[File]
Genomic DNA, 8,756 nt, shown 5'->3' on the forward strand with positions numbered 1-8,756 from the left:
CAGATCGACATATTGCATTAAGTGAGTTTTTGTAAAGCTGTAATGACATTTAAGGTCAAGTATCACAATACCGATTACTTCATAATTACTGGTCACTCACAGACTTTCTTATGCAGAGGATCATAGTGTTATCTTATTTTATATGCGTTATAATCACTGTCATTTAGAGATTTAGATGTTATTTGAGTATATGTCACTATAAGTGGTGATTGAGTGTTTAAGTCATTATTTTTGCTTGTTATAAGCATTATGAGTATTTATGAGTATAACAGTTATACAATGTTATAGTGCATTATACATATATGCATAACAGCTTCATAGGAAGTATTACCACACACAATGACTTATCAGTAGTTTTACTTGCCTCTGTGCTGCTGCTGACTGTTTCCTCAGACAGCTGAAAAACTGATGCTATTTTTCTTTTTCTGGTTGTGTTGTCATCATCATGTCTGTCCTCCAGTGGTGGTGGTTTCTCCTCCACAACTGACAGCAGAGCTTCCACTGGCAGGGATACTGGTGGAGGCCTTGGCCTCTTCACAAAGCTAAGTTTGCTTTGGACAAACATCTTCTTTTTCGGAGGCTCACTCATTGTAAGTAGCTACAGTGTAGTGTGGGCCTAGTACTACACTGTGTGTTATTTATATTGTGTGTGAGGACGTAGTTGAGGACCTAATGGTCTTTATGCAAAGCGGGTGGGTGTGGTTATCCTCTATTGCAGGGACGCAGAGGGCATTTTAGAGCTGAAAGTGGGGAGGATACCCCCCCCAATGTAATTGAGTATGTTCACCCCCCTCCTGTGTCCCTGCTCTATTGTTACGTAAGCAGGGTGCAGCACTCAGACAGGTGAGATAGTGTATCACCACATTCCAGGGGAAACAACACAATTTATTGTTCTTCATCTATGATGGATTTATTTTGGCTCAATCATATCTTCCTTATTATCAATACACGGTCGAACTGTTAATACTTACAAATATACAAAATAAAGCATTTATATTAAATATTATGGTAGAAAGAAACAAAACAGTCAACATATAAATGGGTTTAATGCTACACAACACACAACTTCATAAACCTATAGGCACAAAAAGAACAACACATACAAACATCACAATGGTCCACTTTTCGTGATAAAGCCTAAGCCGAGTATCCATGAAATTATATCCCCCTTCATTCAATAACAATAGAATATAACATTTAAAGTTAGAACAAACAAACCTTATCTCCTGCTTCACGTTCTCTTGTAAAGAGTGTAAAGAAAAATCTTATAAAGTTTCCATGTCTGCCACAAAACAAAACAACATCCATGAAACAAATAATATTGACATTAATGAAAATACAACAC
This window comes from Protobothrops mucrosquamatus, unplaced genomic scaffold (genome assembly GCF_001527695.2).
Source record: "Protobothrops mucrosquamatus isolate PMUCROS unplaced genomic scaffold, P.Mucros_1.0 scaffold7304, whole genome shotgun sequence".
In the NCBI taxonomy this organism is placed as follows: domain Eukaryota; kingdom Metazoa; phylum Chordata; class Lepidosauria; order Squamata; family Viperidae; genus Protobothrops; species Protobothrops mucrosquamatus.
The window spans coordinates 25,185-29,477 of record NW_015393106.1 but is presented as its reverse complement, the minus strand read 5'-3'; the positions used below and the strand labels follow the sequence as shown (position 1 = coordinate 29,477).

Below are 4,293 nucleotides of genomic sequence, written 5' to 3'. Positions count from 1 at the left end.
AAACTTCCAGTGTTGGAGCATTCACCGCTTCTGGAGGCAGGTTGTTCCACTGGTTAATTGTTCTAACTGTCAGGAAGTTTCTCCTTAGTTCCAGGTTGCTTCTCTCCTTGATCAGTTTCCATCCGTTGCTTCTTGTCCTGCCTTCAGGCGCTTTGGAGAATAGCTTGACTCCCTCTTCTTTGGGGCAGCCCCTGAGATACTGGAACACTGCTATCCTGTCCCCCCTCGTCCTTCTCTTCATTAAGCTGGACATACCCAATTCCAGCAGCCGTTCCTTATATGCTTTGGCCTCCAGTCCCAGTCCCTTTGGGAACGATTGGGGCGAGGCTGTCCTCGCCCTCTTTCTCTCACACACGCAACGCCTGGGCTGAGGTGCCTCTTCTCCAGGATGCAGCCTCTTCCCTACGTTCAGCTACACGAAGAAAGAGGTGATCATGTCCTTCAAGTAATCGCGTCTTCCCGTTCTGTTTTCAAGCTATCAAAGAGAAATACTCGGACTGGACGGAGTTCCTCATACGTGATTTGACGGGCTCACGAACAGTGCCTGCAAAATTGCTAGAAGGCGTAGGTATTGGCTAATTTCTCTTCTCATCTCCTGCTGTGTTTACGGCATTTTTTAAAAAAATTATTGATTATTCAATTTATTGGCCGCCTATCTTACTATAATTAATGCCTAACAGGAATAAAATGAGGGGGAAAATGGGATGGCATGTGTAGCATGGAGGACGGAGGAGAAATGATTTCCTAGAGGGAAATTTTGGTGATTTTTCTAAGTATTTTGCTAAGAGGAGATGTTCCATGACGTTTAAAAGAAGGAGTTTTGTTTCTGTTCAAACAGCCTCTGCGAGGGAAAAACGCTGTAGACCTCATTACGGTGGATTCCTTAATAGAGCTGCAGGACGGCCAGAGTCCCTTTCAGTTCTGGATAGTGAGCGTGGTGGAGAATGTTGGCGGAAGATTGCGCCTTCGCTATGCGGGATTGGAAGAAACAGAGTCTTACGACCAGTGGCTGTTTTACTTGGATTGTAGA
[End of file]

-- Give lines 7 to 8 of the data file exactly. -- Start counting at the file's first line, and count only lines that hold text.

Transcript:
Below are 4,293 nucleotides of genomic sequence, written 5' to 3'. Positions count from 1 at the left end.
AAACTTCCAGTGTTGGAGCATTCACCGCTTCTGGAGGCAGGTTGTTCCACTGGTTAATTGTTCTAACTGTCAGGAAGTTTCTCCTTAGTTCCAGGTTGCTTCTCTCCTTGATCAGTTTCCATCCGTTGCTTCTTGTCCTGCCTTCAGGCGCTTTGGAGAATAGCTTGACTCCCTCTTCTTTGGGGCAGCCCCTGAGATACTGGAACACTGCTATCCTGTCCCCCCTCGTCCTTCTCTTCATTAAGCTGGACATACCCAATTCCAGCAGCCGTTCCTTATATGCTTTGGCCTCCAGTCCCAGTCCCTTTGGGAACGATTGGGGCGAGGCTGTCCTCGCCCTCTTTCTCTCACACACGCAACGCCTGGGCTGAGGTGCCTCTTCTCCAGGATGCAGCCTCTTCCCTACGTTCAGCTACACGAAGAAAGAGGTGATCATGTCCTTCAAGTAATCGCGTCTTCCCGTTCTGTTTTCAAGCTATCAAAGAGAAATACTCGGACTGGACGGAGTTCCTCATACGTGATTTGACGGGCTCACGAACAGTGCCTGCAAAATTGCTAGAAGGCGTAGGTATTGGCTAATTTCTCTTCTCATCTCCTGCTGTGTTTACGGCATTTTTTAAAAAAATTATTGATTATTCAATTTATTGGCCGCCTATCTTACTATAATTAATGCCTAACAGGAATAAAATGAGGGGGAAAATGGGATGGCATGTGTAGCATGGAGGACGGAGGAGAAATGATTTCCTAGAGGGAAATTTTGGTGATTTTTCTAAGTATTTTGCTAAGAGGAGATGTTCCATGACGTTTAAAAGAAGGAGTTTTGTTTCTGTTCAAACAGCCTCTGCGAGGGAAAAACGCTGTAGACCTCATTACGGTGGATTCCTTAATAGAGCTGCAGGACGGCCAGAGTCCCTTTCAGTTCTGGATAGTGAGCGTGGTGGAGAATGTTGGCGGAAGATTGCGCCTTCGCTATGCGGGATTGGAAGAAACAGAGTCTTACGACCAGTGGCTGTTTTACTTGGATTGTAGA